We provide a pro-bono service (no fees charged) that includes, assisting with forms & paperwork, translating for those who are unable to speak English fluently, writing statements & letters, and other general administrative help and guidance.

The provision of advice and support to those who need it the most, yet who are often least able to afford it, is at the very heart of Victorstone Accountants pro-bono philosophy.

We believe that we can use our expertise to give something back to our local communities. Our firm provides free administrative assistance and representation to individuals and community groups who cannot pay and where public funding is not available.

In addition, we support a number of community-based schemes and initiatives that enable us to help hard to reach sections of the community. Our commitment earns us a place in the hearts & minds of our multi-ethnic communities.

Our free advisory sessions for the Bengali community in East London have seen the firm provide much needed support to this community that is establishing itself in this area. We have also had the opportunity to support numerous ethnic communities across London and the surrounding areas, which makes our work rewarding and worthwhile.

It is not uncommon for people who have committed nearly all their own personal assets to the well-being of their business, after-all, it is their main source of income. It is also not uncommon for people to run their businesses as sole-traders instead of a limited company as the latter does require more administrative obligations to comply with company law, thereby requiring more time to manage. There is nothing wrong at all with operating as a sole-trader which may turn out to be the most practical arrangement to run a small business, especially when starting-up. But there are also risks attached to this as a sole trader has no protection from creditors when the business is unable to pay its debts.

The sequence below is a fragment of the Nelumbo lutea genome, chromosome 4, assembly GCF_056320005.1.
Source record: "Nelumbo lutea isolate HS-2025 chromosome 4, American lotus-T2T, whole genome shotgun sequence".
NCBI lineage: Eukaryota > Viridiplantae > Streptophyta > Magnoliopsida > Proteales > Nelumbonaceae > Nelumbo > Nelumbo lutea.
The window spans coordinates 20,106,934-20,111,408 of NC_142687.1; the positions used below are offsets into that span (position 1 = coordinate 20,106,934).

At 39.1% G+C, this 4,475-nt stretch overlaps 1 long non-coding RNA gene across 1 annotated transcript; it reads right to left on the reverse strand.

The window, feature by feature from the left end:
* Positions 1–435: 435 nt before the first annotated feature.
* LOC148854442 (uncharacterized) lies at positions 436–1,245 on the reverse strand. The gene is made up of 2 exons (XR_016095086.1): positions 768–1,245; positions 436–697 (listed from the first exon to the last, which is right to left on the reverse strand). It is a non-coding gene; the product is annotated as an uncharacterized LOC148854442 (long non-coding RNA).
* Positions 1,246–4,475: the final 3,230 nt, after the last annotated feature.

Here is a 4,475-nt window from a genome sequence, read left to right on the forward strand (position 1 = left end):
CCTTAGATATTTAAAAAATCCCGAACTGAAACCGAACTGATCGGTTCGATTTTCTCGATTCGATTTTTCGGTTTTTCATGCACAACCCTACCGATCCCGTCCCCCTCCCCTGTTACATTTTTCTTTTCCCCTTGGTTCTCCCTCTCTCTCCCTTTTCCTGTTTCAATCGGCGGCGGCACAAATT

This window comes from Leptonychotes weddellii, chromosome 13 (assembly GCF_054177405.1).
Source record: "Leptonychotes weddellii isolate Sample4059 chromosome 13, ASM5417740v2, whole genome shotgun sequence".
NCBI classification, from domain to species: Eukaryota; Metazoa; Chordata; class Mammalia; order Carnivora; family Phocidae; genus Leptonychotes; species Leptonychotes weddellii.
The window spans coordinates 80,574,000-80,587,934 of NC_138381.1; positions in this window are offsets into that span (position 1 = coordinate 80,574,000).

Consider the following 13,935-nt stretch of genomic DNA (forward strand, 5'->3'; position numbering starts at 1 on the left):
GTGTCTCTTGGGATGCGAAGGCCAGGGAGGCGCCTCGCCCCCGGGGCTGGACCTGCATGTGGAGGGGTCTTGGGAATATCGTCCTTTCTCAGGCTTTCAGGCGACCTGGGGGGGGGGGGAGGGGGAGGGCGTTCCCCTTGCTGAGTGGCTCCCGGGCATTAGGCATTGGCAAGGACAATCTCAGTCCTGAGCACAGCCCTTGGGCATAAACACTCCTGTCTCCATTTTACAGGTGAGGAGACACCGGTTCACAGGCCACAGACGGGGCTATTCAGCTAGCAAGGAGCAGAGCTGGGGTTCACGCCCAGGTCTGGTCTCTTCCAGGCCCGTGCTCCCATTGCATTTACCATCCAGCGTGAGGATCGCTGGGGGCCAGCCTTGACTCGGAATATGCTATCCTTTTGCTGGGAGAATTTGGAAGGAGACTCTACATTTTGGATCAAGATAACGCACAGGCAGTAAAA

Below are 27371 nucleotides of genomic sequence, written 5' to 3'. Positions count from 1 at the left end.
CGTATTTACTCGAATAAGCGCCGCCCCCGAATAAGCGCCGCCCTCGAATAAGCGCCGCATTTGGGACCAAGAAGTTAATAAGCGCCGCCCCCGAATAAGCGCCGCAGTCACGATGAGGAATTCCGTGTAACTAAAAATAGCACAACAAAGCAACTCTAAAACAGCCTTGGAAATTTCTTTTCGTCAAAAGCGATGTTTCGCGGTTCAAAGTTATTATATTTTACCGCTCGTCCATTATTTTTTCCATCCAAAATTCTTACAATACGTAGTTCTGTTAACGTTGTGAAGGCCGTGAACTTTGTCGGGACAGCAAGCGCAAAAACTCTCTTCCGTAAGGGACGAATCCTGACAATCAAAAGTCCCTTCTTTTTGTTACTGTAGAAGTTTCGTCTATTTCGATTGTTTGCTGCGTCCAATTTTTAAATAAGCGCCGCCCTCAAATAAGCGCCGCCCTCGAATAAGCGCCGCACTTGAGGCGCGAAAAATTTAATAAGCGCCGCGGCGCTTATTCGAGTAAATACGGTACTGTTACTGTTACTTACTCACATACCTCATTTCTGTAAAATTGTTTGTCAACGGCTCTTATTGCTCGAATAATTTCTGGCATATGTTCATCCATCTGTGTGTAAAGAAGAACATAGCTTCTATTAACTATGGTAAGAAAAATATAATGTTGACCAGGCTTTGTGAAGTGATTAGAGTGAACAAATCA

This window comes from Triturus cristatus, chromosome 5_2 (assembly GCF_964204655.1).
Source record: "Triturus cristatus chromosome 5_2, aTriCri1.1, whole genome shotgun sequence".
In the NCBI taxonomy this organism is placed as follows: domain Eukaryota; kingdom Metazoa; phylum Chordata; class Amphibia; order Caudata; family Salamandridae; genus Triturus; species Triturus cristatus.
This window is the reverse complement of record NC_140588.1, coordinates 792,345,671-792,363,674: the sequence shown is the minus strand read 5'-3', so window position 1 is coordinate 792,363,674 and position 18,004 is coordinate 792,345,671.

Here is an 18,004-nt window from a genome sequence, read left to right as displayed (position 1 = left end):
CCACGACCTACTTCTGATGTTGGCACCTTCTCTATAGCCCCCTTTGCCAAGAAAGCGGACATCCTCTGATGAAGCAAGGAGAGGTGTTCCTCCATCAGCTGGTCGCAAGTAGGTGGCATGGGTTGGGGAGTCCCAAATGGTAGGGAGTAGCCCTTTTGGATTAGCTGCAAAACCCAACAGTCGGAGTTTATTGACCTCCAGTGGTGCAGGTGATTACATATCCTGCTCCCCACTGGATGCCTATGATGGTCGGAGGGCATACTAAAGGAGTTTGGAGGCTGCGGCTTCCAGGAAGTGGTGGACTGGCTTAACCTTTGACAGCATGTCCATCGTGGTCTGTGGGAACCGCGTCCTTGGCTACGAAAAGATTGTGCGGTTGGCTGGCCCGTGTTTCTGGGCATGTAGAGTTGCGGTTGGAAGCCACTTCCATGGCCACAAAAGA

Sole Trader Debts = Personal Debts

It does not matter if your business has a trading name other than your real name. The legal entity it is running-off is you and you will be pursued for all unpaid debts owing to suppliers or HMRC. Therefore, as debts build-up it is no different to you borrowing lots of credit to buy household items. If you have personal assets that are nothing to do with your business, for example your car or your home, these items may be used as security by creditors to pursue their un-paid debts.

What solutions exist for sole-traders who become insolvent?

There are three possible solutions depending on the severity of the business debts, your intentions as to whether you want to keep your business running and your personal assets:

* Individual Voluntary Arrangement (IVA)

* Bankruptcy

* Debt Relief Order (DRO)

If you do want to maintain your business, or you have personal assets that far exceed the debts being pursued then an IVA would provide a platform from which you can propose an offer to your creditors. However, if your debts far exceed any personal assets you own, then you may need to consider bankruptcy unless your creditors agree to an informal payment arrangement. If you were to go bankrupt, then of course you will not be able to continue running your business. If the problem is severe and you have very little income to live on, a DRO may have to be considered. This operates in the same way as bankruptcy, except your monthly disposable income cannot exceed £50 per month.